Capsule Reviews

Dennis Brown and Deanna Jent suss out local theater

Menopause The Musical Who knew hormone shifts could be so much fun? An energetic cast of four women "of a certain age" sing and dance their way through parodies of popular '60s and '70s songs whose rewritten lyrics tackle with night sweats, memory loss and mood swings. Laura Ackerman has great comic timing in her rendition of "Puff the Magic Dragon," while Rosemary Watts has almost too much fun with her ode to sex toys ("You Are My Destiny"). Rochelle Walker does a great Tina Turner impersonation, and Lee Anne Mathews sings a sultry "Tropical Hot Flash." Designed to amuse and empower women who have "gone through the passage," the show ends with the audience joining the cast for a raucous kick-line celebration. Open-ended run at the Playhouse at West Port Plaza, 635 West Port Plaza (second level), Page Avenue and I-270, Maryland Heights. Tickets are $44.50. Call 314-469-7529 or visit www.playhouseatwestport.com.
Deanna Jent

The Musical of Musicals — The Musical The Rep celebrates the holiday season with a gift of musical Trivial Pursuit: a show that tells the same simple story in the styles of five famous Broadway composers. Filled with puns that can be appreciated by all and inside jokes that will only be understood by connoisseurs, the breezy Musicalcaptures the quintessential features of Rodgers & Hammerstein, Stephen Sondheim, Jerry Herman, Andrew Lloyd Webber and Kander & Ebb. The simple production elements allow the complex lyrics to take center stage, giving the audience the chance to appreciate the layers of embedded references. Directed and choreographed by Pamela Hunt, and featuring four versatile performers: Matt Bailey, Joanne Bogart, Edwin Cahill and Kristin Maloney. Through December 29 at the Loretto-Hilton Center, 130 Edgar Road, Webster Groves. Tickets are $14 to $63 (rush seats available for students and seniors, $8 and $10, respectively, 30 minutes before showtime). Call 314-968-4925 or visit www.repstl.org.
(DJ)

The Nutcracker In addition to falling snowflakes and a Christmas tree that appears to ascend like a rocket from Cape Canaveral, the Saint Louis Ballet's production features spinning hoops, twirling umbrellas and more hits than you'll find in a Rodgers & Hammerstein score. Tchaikovsky's fantasy about Clara's Christmas Eve adventures in the Kingdom of the Sweets is a marvel of melody. This affectionate production, choreographed by Gen Horiuchi, is accessible even to those who rarely partake of ballet. Such a felicitous blend of formal classicism with youthful innocence allows us all to believe in the magic of sugarplum fairies. Through December 19 at Washington University's Edison Theatre, 6445 Forsyth Boulevard (in the Mallinckrodt Student Center). Tickets are $35 ($25 for children, students and seniors). Matinee performances are condensed to one hour; the full ballet is performed at evening shows. Call 314-935-6543 or visit www.stlouisballet.org.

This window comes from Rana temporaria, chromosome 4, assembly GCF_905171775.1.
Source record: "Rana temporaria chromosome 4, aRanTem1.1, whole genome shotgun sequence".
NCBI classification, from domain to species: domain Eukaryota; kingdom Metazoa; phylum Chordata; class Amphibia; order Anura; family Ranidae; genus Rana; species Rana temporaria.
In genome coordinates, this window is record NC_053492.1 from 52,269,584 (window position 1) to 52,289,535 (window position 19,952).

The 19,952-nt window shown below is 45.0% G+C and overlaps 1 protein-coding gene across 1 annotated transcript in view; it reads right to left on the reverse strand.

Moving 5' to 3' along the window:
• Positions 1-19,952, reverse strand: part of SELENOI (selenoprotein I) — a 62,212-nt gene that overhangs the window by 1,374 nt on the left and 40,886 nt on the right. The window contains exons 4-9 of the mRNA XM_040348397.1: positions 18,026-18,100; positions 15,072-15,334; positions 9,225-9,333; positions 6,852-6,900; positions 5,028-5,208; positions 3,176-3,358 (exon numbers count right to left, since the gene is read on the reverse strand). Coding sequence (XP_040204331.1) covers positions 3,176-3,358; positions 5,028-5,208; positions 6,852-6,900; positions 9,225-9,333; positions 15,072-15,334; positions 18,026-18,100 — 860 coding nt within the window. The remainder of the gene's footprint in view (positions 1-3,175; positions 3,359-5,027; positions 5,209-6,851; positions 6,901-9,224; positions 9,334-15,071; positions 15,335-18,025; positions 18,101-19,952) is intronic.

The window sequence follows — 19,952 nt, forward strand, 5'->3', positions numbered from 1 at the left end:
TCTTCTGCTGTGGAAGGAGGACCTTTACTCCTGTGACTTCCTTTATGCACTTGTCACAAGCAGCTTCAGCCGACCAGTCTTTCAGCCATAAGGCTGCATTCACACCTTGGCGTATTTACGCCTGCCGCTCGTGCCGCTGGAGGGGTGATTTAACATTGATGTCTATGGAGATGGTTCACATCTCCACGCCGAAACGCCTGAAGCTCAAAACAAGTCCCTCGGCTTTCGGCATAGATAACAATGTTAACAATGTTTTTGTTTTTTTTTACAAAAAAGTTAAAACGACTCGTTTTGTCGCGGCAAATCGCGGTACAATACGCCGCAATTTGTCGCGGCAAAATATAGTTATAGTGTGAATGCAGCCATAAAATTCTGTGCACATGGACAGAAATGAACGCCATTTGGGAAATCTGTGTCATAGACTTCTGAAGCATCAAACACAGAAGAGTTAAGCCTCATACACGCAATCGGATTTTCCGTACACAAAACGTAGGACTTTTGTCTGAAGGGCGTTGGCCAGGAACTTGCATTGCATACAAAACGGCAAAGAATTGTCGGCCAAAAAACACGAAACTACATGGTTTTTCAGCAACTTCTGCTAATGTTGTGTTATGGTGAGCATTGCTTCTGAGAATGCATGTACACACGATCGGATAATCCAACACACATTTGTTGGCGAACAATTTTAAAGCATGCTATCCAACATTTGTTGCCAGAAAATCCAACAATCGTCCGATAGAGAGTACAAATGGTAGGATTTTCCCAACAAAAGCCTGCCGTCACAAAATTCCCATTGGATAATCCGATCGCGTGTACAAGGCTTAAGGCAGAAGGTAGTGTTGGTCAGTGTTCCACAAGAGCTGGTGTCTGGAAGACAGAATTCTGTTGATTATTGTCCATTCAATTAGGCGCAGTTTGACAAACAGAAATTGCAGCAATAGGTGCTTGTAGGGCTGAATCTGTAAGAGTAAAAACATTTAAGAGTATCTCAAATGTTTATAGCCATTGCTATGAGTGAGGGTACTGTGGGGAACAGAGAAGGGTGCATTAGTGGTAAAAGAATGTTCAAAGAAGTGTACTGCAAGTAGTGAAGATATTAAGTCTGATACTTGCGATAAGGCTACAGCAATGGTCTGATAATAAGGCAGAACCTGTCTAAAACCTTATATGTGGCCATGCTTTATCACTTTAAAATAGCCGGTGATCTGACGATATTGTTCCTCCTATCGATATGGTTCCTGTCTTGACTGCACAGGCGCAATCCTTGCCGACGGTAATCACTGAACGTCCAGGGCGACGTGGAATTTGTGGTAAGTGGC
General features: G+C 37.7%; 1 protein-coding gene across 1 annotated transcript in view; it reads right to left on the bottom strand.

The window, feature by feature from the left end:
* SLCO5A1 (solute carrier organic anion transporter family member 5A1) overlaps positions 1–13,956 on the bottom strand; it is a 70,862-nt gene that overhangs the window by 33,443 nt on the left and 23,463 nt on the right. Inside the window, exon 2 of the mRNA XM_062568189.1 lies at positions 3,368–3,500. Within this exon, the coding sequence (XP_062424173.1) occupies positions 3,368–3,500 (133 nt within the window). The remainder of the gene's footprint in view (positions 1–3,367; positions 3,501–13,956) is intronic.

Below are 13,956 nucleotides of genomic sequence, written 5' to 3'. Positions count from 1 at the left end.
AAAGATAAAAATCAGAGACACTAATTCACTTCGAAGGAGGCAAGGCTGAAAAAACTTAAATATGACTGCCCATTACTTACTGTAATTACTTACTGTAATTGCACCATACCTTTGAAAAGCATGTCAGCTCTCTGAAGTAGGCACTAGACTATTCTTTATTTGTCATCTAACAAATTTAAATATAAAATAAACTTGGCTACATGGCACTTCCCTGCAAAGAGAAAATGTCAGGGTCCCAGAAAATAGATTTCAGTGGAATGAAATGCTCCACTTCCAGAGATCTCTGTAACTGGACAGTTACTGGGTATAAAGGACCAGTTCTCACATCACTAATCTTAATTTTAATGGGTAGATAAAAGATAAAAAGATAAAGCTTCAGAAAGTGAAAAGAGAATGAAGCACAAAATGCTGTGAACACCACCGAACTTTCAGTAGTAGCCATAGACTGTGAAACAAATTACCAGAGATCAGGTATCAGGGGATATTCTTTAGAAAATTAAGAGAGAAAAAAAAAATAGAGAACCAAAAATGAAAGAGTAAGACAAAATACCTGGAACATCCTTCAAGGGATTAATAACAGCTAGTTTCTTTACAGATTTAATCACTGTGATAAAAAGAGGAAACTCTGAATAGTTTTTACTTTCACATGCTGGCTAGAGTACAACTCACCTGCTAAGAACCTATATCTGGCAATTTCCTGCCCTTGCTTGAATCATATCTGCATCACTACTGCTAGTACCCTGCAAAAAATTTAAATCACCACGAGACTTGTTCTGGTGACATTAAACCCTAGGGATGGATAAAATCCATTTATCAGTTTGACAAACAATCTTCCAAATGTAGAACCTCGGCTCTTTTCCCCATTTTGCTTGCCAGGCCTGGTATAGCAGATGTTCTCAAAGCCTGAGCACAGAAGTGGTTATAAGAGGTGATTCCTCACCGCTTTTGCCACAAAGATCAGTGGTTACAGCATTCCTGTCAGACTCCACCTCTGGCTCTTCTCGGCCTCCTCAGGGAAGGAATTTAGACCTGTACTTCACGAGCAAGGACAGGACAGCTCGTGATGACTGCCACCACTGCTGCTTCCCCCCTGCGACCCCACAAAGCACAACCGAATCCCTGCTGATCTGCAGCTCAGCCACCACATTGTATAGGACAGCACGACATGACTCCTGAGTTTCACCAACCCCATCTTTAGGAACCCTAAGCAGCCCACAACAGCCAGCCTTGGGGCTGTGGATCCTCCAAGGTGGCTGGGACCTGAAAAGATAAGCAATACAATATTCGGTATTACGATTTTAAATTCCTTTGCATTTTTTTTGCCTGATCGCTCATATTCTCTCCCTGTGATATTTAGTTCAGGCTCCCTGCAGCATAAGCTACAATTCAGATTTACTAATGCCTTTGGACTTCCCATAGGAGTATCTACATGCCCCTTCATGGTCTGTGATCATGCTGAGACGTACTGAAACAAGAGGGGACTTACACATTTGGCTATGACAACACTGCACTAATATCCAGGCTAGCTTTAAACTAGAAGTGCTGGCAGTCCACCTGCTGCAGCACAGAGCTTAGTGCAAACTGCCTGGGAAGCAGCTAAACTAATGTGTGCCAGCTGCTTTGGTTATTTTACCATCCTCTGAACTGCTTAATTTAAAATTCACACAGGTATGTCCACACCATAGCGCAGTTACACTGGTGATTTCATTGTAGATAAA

Dennis Brown

The Sisters Rosensweig Wendy Wasserstein's static soap opera about the reunion of three sisters in London is definitely not to be confused — even in its ambition — with Chekhov's masterful drama about those other three sisters who yearn to visit Moscow. Here any yearnings have been contrived by a playwright who functions as puppeteer, pulling the strings of straw-dog problems that can be neatly knocked down just before it's time to send the audience home. Instead of any semblance of life, these characters are consumed with a need to hug and sing. In this New Jewish Theatre production, some of the area's most talented actors succumb to an alarming amount of mugging and indicating — as if that's a way of instilling life into a lifeless script. (It's not.) Through December 17 at the Jewish Community Center, 2 Millstone Campus, Creve Coeur. Tickets are $20 to $25 ($2 discount for seniors and JCC members). Call 314-442-3257 or visit www.newjewishtheatre.org.
(DB)

Sonnets for an Old Century José Rivera's monologue poems explore multicultural politics, personal experience and the mystical forces of the universe that might "eat us or love us." The strongest performances come at the conclusion of both acts: Pamela Reckamp relates how a smog-filled day turned into a magical night of human connection, Rusty Gunther explores the experience of a Hispanic actor fighting prejudice, and AIDS and Kirsten Wylder remembers the "first time" various life-changing events happened. A diverse ensemble directed by Robert Mitchell and Margeau Baue Steinau creates movement and sound collages that support each poem. Staged in a funky former factory space, Sonnets is a refreshingly honest holiday newsletter, voicing truths about the guilt, fear and pain in our society while pointing to the "multiplicity of God" in all humanity. Presented by the Slightly Askew Theatre Ensemble through December 17 at 2500 Ohio Avenue (at Sidney Street). Tickets are $15 ($12 for students and seniors). Call 314-835-7415 or visit www.slightlyoff.org.
(DJ)

 
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